In Hawai'i, that estimate of 4 percent to 6 percent would mean as many as 12,420 of the state's 207,000 older citizens have been victims.

The number of complaints of suspected abuse and neglect investigated and confirmed by the Adult Protective Services program for people 60 and older hit its highest level in 2002 for the past six years. APS reported that 381 cases were investigated and 157 were confirmed last year. Over six years, APS investigated 2,069 cases and confirmed 883 cases, or 42 percent.

Each complaint is investigated by an experienced social worker, who typically reports the case to police, even before confirmation. Linda Chun, an assistant program administrator in the state Department of Human Services, said the decision is based on interviews with the victim, alleged abuser and others.

"If it goes to the level of a crime like assault or fraud it will be investigated," she said.

When the problem is in a licensed care home, the Department of Health and attorney general's office are notified. If abuse or neglect are confirmed, care home owners can lose their licenses or be prosecuted, she said.

If problems are linked only to a family member, the social worker may try to resolve the situation, Chun said. Sometimes victims can be placed with another relative or in a licensed facility. The agency can also ask the court to freeze assets, prevent people from interacting with victims or revoke guardianship, if necessary, she said.

"Usually, we try to do things without going to the police," she said. "But if we try informal things and we are rebuffed, like going to a home and we can't get in, we call the police."

Law professor James Pietsch, director of the University of Hawai'i Elder Law Program, called elder abuse and neglect "a hidden epidemic" in Hawai'i.

"Our anecdotal evidence is that as many as 50 percent of people may be abused or neglected or exploited sometime in their life once they become elderly," Pietsch said.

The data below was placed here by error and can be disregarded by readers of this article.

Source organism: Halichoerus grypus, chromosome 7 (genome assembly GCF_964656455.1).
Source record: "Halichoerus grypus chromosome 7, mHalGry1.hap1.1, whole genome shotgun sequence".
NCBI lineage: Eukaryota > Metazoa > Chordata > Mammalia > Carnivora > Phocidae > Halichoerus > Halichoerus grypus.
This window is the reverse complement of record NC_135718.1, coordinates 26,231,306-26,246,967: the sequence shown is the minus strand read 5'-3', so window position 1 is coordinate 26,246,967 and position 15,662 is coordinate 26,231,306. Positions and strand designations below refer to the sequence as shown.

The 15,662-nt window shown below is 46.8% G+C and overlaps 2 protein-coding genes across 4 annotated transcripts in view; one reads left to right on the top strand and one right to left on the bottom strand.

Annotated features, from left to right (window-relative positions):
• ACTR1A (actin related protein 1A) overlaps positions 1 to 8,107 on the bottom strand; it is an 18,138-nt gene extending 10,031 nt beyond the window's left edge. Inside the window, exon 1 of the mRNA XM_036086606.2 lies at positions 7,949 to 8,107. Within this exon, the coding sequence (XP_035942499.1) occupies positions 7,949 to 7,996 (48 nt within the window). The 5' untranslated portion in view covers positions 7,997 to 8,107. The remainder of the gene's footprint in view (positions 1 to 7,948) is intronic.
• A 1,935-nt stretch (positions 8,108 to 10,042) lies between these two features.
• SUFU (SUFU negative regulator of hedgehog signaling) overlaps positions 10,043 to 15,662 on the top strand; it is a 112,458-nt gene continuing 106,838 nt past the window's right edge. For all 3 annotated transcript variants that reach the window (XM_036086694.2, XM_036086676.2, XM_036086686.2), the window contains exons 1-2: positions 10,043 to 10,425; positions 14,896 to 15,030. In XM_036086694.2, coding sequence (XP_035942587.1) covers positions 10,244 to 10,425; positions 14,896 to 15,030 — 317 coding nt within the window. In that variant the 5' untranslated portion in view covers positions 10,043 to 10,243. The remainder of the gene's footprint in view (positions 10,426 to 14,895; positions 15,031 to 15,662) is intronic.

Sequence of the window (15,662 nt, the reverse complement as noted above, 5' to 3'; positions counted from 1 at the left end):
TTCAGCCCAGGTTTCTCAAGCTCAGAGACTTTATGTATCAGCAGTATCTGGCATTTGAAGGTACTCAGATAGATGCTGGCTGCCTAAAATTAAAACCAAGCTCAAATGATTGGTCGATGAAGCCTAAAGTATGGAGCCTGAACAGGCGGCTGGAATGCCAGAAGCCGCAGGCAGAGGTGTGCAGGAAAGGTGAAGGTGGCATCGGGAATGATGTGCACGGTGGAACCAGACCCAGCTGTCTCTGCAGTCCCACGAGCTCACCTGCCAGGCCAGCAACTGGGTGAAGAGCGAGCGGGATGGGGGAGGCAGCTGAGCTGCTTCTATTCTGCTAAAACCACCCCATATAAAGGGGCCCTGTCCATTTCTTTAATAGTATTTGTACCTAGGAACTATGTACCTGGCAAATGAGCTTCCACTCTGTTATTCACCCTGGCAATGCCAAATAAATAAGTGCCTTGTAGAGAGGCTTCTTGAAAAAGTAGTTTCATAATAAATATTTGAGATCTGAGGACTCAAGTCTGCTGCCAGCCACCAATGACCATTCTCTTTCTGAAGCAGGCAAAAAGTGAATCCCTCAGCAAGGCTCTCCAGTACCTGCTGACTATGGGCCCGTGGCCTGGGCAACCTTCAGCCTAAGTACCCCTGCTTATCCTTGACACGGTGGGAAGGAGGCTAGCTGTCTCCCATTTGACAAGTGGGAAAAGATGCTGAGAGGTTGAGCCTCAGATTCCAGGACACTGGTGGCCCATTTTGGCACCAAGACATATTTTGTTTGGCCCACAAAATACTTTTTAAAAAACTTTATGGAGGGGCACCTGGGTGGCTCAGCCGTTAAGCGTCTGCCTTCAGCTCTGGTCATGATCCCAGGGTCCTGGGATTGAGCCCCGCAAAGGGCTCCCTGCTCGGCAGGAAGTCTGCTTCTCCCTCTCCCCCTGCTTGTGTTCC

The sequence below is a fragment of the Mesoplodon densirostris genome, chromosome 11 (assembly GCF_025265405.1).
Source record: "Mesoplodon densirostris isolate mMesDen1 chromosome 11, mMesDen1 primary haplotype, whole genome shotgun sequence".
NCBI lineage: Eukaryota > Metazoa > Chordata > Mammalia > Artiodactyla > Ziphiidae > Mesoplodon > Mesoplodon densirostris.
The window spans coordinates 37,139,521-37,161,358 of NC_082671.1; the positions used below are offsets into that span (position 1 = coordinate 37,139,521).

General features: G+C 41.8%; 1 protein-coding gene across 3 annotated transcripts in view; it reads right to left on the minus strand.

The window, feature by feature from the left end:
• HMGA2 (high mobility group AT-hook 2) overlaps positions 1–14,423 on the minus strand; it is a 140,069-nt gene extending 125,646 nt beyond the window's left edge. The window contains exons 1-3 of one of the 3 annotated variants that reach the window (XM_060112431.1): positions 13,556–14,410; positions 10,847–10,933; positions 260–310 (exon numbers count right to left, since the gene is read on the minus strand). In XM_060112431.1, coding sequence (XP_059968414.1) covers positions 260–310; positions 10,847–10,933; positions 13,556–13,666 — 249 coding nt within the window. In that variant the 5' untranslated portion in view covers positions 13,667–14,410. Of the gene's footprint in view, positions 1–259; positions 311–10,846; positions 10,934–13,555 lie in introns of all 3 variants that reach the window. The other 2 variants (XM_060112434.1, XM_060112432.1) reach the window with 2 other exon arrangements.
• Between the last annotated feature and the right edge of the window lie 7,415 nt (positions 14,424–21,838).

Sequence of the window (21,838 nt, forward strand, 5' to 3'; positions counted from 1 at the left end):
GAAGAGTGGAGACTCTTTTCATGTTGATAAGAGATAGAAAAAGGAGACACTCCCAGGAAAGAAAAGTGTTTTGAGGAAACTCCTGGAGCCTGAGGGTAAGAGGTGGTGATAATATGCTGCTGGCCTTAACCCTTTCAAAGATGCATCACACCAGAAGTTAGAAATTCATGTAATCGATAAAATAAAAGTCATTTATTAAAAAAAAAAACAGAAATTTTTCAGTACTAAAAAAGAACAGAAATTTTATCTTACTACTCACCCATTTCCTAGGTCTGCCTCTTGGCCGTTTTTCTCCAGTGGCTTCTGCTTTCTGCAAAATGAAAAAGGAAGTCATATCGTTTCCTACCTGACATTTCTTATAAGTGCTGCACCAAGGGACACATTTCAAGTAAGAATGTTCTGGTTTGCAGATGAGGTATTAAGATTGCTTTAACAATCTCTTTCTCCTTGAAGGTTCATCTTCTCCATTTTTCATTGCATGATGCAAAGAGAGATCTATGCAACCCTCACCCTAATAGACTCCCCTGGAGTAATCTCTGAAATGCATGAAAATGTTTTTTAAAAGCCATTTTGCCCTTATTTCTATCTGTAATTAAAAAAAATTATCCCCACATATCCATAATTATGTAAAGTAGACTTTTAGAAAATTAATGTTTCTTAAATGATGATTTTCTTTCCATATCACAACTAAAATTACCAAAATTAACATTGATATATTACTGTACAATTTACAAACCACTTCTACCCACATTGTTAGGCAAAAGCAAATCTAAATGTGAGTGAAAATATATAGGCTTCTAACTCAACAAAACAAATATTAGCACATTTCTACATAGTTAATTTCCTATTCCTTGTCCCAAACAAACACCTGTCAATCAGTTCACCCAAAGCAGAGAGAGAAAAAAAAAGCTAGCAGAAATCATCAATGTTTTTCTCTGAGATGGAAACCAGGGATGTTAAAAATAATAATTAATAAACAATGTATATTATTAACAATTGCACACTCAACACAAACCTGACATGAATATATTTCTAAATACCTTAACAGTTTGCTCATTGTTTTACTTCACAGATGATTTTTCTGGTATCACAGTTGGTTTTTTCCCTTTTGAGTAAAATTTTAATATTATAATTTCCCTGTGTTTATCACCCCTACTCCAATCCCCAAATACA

According to Deputy Attorney General Michael Parrish, of the Medicaid investigations division, many potential abuse cases go unpunished because once a victim is taken out of a caregiver's home, the imminent harm is considered gone.

Gregory Yamamoto • The Honolulu Advertiser

There are no specific state laws that address elder abuse, but there are several that can be used to protect the elderly, largely because much of the abuse directed at them can be considered criminal, Pietsch said.

The most comprehensive law comes under the state's Dependent Adult Protective Services Act, in effect since 1991, which governs a program for reporting and investigation.

But Seely and Pietsch believe the law is narrow and contains language that limits who is protected. Authorities cannot get involved unless an individual is dependent on someone else for care and there is a chance that some form of abuse will happen again within 90 days.

Seely and Pietsch were part of a committee to study elder abuse appointed by Cayetano. After more than a year of work, their recommendations in December 2000 focused on changing who would be covered by the Adult Protective Services program.

They wanted to change the word "dependent" to "vulnerable" and allow for cases to be investigated before, rather than after abuse had occurred, Pietsch said. The elderly can be independent and still be vulnerable, such as when an adult child with substance abuse problems moves in and begins bullying mom and dad, Seely said.

The change was never considered because it was deemed too costly to implement.

"It became a resource issue," Seely said. "It has happened again and again and again over the last eight years. We have had to do more with less and cut back."

A House bill introduced this legislative session sought to remove the dependency criteria, but was held in committee. Again, cost was an issue: The Department of Human Services estimated it would need 20 new staffers and nearly $1 million to handle hundreds of new cases.